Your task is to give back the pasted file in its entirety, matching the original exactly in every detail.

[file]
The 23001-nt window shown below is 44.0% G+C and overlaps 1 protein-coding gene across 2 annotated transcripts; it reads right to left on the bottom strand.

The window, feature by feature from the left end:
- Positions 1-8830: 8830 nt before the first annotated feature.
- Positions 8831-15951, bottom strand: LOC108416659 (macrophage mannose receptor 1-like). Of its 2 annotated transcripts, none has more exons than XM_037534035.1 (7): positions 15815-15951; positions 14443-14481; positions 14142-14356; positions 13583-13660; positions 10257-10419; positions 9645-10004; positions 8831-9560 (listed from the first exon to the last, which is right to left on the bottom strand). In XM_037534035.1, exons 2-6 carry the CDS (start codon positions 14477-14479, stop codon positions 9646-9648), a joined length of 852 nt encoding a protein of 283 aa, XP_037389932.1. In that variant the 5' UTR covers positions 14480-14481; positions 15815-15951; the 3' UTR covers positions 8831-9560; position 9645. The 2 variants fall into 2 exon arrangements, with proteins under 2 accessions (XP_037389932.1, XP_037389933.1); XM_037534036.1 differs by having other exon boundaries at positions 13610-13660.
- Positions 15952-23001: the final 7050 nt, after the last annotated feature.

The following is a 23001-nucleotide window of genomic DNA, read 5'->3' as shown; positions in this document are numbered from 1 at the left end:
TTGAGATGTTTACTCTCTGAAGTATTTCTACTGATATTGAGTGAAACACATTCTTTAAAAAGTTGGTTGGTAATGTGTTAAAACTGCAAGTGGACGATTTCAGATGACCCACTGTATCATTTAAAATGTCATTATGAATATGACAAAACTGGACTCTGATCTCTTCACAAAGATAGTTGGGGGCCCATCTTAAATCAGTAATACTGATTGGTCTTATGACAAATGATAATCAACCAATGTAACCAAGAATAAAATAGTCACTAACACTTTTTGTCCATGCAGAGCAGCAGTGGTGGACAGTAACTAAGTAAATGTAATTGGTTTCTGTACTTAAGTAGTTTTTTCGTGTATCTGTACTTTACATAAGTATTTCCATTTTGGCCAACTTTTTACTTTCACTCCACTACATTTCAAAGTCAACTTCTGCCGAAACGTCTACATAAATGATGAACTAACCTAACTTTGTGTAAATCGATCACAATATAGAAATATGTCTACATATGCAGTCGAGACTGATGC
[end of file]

The 23001-nt window shown below is 44.0% G+C and overlaps 1 protein-coding gene across 2 annotated transcripts; it reads right to left on the bottom strand.

The window, feature by feature from the left end:
- Positions 1-8830: 8830 nt before the first annotated feature.
- Positions 8831-15951, bottom strand: LOC108416659 (macrophage mannose receptor 1-like). Of its 2 annotated transcripts, none has more exons than XM_037534035.1 (7): positions 15815-15951; positions 14443-14481; positions 14142-14356; positions 13583-13660; positions 10257-10419; positions 9645-10004; positions 8831-9560 (listed from the first exon to the last, which is right to left on the bottom strand). In XM_037534035.1, exons 2-6 carry the CDS (start codon positions 14477-14479, stop codon positions 9646-9648), a joined length of 852 nt encoding a protein of 283 aa, XP_037389932.1. In that variant the 5' UTR covers positions 14480-14481; positions 15815-15951; the 3' UTR covers positions 8831-9560; position 9645. The 2 variants fall into 2 exon arrangements, with proteins under 2 accessions (XP_037389932.1, XP_037389933.1); XM_037534036.1 differs by having other exon boundaries at positions 13610-13660.
- Positions 15952-23001: the final 7050 nt, after the last annotated feature.

The following is a 23001-nucleotide window of genomic DNA, read 5'->3' as shown; positions in this document are numbered from 1 at the left end:
TTGAGATGTTTACTCTCTGAAGTATTTCTACTGATATTGAGTGAAACACATTCTTTAAAAAGTTGGTTGGTAATGTGTTAAAACTGCAAGTGGACGATTTCAGATGACCCACTGTATCATTTAAAATGTCATTATGAATATGACAAAACTGGACTCTGATCTCTTCACAAAGATAGTTGGGGGCCCATCTTAAATCAGTAATACTGATTGGTCTTATGACAAATGATAATCAACCAATGTAACCAAGAATAAAATAGTCACTAACACTTTTTGTCCATGCAGAGCAGCAGTGGTGGACAGTAACTAAGTAAATGTAATTGGTTTCTGTACTTAAGTAGTTTTTTCGTGTATCTGTACTTTACATAAGTATTTCCATTTTGGCCAACTTTTTACTTTCACTCCACTACATTTCAAAGTCAACTTCTGCCGAAACGTCTACATAAATGATGAACTAACCTAACTTTGTGTAAATCGATCACAATATAGAAATATGTCTACATATGCAGTCGAGACTGATGC